"A photograph is really just about a relationship of light," Mercedes says. "And a documentary photograph can be about a pornography of violence, almost something that is undepictable. For me, this period of Argentinian history is completely undepictable. It's not something I could ever imagine, reimagine, or fathom. I felt like the process of light was important, because people's relationship to the archive is a physical thing, it's not about a realistic photograph, but having a relationship to something that existed from those people who died."
She says her project isn't about preserving the image; it's about preserving the archive. So the images can be an abstraction that still depict figures, but are more about the dark and the light.
The dictatorship in Argentina, Mercedes says, is a period of time that no one really talks about. "You don't study it in school, you don't talk about it with your parents or your grandparents. Argentina is still trying to reconcile with what happened. And it's a hard thing for a government to try to reconcile with something that happened so recently."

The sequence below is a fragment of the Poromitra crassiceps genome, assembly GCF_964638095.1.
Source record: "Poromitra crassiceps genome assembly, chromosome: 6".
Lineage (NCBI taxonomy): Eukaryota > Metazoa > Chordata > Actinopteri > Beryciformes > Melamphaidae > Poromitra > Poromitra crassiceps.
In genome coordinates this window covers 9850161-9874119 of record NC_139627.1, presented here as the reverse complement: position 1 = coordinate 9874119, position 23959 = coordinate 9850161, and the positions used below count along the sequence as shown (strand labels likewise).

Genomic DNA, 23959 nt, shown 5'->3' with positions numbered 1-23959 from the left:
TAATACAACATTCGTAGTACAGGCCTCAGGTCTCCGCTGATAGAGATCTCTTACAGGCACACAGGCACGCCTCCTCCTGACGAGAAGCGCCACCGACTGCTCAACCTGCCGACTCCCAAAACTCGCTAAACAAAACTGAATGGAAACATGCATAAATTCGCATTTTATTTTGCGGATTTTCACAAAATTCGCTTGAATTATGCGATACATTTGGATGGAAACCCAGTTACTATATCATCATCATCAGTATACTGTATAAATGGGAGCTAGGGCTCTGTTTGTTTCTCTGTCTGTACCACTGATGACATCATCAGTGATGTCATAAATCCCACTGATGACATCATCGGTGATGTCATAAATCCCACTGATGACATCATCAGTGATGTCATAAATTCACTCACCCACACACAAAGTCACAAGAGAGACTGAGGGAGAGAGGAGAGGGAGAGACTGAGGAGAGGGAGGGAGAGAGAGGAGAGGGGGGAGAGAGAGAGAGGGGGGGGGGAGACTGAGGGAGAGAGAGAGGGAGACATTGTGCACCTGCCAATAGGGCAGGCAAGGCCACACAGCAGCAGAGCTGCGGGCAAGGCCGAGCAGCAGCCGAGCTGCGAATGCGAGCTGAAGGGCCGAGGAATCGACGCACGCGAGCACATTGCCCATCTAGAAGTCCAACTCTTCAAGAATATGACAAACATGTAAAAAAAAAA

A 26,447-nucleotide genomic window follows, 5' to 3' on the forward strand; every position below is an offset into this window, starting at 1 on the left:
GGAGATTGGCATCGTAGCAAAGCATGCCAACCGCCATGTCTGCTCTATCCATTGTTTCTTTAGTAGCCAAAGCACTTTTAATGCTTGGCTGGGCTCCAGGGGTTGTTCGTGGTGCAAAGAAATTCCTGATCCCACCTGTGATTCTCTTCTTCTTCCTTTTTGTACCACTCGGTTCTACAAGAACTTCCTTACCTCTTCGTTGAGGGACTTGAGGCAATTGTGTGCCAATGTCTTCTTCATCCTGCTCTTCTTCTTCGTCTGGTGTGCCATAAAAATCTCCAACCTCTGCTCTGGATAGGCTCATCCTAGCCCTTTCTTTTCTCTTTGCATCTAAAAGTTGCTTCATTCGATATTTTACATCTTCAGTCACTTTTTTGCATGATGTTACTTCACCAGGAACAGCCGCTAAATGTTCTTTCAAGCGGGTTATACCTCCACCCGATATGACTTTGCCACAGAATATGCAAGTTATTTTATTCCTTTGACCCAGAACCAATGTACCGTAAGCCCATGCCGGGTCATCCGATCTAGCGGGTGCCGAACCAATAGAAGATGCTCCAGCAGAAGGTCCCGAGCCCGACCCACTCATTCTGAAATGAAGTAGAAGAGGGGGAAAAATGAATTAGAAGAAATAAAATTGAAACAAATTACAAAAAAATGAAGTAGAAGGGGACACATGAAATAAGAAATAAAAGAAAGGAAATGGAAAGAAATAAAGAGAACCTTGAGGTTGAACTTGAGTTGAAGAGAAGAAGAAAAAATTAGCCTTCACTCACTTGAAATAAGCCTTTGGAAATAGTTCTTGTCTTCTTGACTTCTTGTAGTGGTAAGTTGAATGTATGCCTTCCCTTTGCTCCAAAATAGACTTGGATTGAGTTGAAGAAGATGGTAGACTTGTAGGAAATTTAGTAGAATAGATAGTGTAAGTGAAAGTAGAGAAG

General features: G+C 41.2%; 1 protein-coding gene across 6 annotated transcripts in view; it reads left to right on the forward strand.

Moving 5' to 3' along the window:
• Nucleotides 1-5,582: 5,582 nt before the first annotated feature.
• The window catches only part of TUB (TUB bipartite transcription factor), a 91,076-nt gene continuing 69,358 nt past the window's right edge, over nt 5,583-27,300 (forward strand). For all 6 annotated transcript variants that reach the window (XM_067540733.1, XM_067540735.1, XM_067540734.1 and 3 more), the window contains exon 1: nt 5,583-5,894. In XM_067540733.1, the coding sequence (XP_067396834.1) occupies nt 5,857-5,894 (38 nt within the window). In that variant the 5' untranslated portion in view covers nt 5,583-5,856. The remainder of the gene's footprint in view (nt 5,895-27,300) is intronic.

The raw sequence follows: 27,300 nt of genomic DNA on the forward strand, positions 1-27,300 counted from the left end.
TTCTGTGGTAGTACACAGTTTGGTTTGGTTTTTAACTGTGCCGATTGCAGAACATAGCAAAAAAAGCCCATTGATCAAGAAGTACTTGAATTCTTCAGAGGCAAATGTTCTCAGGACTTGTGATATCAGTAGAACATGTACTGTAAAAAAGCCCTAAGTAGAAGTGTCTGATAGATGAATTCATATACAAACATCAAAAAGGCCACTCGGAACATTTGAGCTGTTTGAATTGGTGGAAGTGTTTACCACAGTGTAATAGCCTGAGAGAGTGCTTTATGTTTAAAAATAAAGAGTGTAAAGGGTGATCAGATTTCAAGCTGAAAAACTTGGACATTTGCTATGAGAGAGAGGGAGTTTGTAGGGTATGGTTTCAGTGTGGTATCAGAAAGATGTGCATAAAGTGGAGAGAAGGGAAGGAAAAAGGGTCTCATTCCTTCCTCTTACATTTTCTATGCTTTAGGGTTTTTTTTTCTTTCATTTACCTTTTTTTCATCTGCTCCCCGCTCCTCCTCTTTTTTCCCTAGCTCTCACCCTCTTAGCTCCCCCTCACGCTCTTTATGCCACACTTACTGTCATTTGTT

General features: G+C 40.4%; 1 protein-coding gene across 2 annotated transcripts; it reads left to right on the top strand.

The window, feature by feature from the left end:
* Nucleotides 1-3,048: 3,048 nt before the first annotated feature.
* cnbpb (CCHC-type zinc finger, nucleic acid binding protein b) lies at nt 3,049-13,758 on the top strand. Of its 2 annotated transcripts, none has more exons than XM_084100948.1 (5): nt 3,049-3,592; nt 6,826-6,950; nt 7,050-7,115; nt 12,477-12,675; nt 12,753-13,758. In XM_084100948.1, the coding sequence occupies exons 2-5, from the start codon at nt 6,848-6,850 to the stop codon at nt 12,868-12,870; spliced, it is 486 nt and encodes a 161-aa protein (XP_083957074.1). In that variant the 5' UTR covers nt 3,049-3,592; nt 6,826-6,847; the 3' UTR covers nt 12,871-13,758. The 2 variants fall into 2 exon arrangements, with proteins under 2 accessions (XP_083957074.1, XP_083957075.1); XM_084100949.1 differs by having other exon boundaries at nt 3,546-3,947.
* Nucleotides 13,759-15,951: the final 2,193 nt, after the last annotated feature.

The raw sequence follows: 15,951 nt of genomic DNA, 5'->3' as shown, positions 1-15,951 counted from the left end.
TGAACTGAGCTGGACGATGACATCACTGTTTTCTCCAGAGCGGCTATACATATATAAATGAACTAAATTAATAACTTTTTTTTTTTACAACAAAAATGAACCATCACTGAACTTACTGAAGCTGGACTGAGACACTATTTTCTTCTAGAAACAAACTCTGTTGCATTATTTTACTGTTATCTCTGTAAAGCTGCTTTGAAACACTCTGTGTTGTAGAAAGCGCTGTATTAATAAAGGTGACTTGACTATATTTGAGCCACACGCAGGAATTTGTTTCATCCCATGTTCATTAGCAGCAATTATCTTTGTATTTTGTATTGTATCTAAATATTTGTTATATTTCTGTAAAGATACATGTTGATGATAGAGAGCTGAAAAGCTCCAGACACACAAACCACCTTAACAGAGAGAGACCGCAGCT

Because nothing is known about what happened to many of the disappeared, there's a desire to connect with that, which is not easy, she says. "That's why the archives are so important, and to have them be inaccessible to the public is completely unimaginable."
Mercedes originally planned to source most of the material for her project from the National Archive in Buenos Aires. She got permission to visit in December 2016, with the understanding that there would be a small fee for taking away digital copies of the images she wanted.
But to her astonishment, the archive, which was established in 1821, conveniently ended in 1976 — the year the Videla dictatorship began — though there was an entire section dedicated to recent president Cristina Fernandez de Kirchner.
Laura Tusi, an Argentinian art and law specialist, was also conducting research that same day, Mercedes says. Tusi helped Mercedes find the few photographs from this era that did exist in the archives. They depicted innocuous activity seemingly unrelated to the political turmoil.
Tusi explained the importance of Fotos Huérfanas (Orphaned Photographs), images whose rights holders are indeterminate or uncontactable (such as someone who has disappeared) and are unlikely to be available in public archives. Tusi connected Mercedes with other experts and archivists of Fotos Huérfanas from 1976 to 1983.